data for patient care. Ideally, these data are collected in real time, can
support point-of-care clinical decisions, and, by providing instantaneous
quality metrics, can create the opportunities to improve clinical practice as
the patient is being cared for. The business-world technology supporting these
activities is referred to as business intelligence, which offers competitive
advantage, increased quality, and operational efficiencies. The health-care
industry is plagued by many challenges that have made it a latecomer to
business intelligence and data-mining technology, including delayed adoption of
electronic medical records, poor integration between information systems, a
lack of uniform technical standards, poor interoperability between complex
devices, and the mandate to rigorously protect patient privacy. Efforts at
developing a health care equivalent of business intelligence (which we will
refer to as clinical intelligence) remains in its infancy. Until basic
technology infrastructure and mature clinical applications are developed and
implemented throughout the health-care system, data aggregation and
interpretation cannot effectively progress. The need for this approach in
health care is undisputed. As regional and national health information networks
emerge, we need to develop cost-effective systems that reduce time and effort
spent documenting health-care data while increasing the application of
knowledge derived from that data.

                              III. METHODOLOGY

In this paper
focus is on different representation techniques, different classification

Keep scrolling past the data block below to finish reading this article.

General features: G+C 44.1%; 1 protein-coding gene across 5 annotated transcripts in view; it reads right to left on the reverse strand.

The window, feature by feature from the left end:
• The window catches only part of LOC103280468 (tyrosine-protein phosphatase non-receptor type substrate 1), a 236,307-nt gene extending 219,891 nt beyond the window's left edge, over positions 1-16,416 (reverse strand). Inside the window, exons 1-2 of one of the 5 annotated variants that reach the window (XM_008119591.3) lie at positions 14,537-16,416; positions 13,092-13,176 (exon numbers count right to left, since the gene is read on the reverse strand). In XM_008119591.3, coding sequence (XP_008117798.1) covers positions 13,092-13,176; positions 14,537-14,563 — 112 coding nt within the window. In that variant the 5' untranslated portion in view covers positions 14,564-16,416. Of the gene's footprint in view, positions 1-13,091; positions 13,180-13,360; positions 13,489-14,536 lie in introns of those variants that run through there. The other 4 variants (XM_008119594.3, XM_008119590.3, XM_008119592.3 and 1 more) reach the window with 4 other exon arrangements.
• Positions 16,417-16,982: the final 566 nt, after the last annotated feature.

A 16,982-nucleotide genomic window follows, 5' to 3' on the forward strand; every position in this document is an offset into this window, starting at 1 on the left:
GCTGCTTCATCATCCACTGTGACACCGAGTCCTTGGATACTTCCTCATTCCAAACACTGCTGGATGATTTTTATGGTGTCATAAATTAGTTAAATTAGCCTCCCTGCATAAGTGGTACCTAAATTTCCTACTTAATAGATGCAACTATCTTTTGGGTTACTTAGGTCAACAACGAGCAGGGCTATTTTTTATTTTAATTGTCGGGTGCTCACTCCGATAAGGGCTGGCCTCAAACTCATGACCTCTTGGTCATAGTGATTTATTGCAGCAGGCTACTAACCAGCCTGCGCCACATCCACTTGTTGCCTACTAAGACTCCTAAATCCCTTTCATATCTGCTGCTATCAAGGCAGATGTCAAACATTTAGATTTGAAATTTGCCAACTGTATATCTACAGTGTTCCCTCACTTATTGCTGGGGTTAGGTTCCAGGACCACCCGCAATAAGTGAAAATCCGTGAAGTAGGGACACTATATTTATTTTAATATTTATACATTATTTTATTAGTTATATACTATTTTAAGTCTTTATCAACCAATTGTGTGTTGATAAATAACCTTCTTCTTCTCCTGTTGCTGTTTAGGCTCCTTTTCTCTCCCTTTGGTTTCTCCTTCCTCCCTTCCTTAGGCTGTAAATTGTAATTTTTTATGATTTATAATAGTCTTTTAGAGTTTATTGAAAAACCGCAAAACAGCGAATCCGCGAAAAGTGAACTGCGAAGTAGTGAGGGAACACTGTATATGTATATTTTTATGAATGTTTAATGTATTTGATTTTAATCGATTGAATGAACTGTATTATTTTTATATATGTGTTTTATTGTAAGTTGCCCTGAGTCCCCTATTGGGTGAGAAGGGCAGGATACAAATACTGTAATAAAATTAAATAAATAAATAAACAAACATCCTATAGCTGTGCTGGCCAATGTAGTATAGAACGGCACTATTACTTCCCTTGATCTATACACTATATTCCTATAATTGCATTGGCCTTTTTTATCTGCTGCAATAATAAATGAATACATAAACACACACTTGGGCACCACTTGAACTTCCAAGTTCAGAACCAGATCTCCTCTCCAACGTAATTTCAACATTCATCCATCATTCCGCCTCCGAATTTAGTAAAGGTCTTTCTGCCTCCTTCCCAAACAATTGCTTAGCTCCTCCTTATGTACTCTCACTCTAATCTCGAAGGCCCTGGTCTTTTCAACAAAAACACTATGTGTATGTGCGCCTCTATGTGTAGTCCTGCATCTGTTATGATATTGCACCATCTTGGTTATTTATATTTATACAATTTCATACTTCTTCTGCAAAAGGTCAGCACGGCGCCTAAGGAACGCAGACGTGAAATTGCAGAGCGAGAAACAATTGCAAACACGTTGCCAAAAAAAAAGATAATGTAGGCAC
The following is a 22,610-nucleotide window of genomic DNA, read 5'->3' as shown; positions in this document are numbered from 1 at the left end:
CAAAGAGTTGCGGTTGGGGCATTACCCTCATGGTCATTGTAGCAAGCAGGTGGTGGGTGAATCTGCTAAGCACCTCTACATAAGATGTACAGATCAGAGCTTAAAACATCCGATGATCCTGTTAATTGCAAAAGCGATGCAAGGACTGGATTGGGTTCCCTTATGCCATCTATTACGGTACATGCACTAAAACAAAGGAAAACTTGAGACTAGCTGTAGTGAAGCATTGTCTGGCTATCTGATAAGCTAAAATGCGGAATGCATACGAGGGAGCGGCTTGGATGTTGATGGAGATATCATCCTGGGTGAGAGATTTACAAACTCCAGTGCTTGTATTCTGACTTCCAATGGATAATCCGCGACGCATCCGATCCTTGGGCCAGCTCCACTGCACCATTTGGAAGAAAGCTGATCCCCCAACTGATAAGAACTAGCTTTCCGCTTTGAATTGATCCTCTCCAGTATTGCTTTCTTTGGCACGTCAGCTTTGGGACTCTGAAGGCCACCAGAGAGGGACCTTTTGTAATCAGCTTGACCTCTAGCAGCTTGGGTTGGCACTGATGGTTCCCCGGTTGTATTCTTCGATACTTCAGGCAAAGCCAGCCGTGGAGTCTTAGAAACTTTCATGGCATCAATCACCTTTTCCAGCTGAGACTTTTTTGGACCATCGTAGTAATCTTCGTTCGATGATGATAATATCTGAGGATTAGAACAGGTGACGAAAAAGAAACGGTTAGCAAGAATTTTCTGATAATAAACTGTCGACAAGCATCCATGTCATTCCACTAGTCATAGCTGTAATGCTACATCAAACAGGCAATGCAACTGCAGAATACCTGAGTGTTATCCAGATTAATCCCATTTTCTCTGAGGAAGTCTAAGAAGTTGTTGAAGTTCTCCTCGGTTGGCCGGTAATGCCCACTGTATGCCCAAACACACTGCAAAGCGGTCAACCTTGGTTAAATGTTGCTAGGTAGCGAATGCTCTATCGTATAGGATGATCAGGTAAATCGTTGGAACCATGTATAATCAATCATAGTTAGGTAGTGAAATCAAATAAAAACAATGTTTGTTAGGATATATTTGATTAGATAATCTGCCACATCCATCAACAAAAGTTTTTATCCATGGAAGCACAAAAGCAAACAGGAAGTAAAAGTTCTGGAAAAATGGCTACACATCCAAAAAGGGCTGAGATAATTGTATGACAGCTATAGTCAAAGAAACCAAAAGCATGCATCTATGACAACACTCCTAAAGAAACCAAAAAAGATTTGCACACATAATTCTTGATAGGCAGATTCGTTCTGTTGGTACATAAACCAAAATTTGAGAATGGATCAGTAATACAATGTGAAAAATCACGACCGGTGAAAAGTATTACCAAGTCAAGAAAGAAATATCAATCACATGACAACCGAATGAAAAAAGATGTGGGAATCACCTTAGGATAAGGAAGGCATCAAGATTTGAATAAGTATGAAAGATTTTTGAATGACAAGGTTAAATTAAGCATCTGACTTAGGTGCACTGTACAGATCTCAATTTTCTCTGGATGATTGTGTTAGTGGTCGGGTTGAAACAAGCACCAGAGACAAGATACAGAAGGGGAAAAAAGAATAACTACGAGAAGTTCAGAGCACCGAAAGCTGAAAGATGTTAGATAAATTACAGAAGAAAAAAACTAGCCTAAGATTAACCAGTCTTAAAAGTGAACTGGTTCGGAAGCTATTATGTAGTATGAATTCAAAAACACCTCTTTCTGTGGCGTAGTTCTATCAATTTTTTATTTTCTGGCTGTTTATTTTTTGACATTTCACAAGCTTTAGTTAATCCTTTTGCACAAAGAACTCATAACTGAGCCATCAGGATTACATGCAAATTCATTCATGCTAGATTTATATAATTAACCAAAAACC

models, and most importantly generates improved results with less annotated
data. The tasks addressed in our research are information extraction and
relation extraction. From the wealth of research in these domains, There are
three major approaches used in extracting relations between entities
Co-occurrences analysis, Rule based approaches, Statistical methods. Statistical methods tend to be used
to solve various NLP tasks when annotated corpora are available. Rules are
automatically extracted by the learning algorithm when using statistical
approaches to solve various tasks. In general, statistical techniques can
perform well even with little training data. For extracting relations, the
rules are used to determine if a textual input contains a relation or not.
Taking a statistical approach to solve the relation extraction problem from
abstracts, the most used representation technique is bag-of-words

The
two tasks that are undertaken in this paper provide the basis for the design of
an information technology framework that is capable to identify and disseminate
healthcare information. The first task identifies and extracts informative
sentences on diseases and treatments topics, while the second one performs a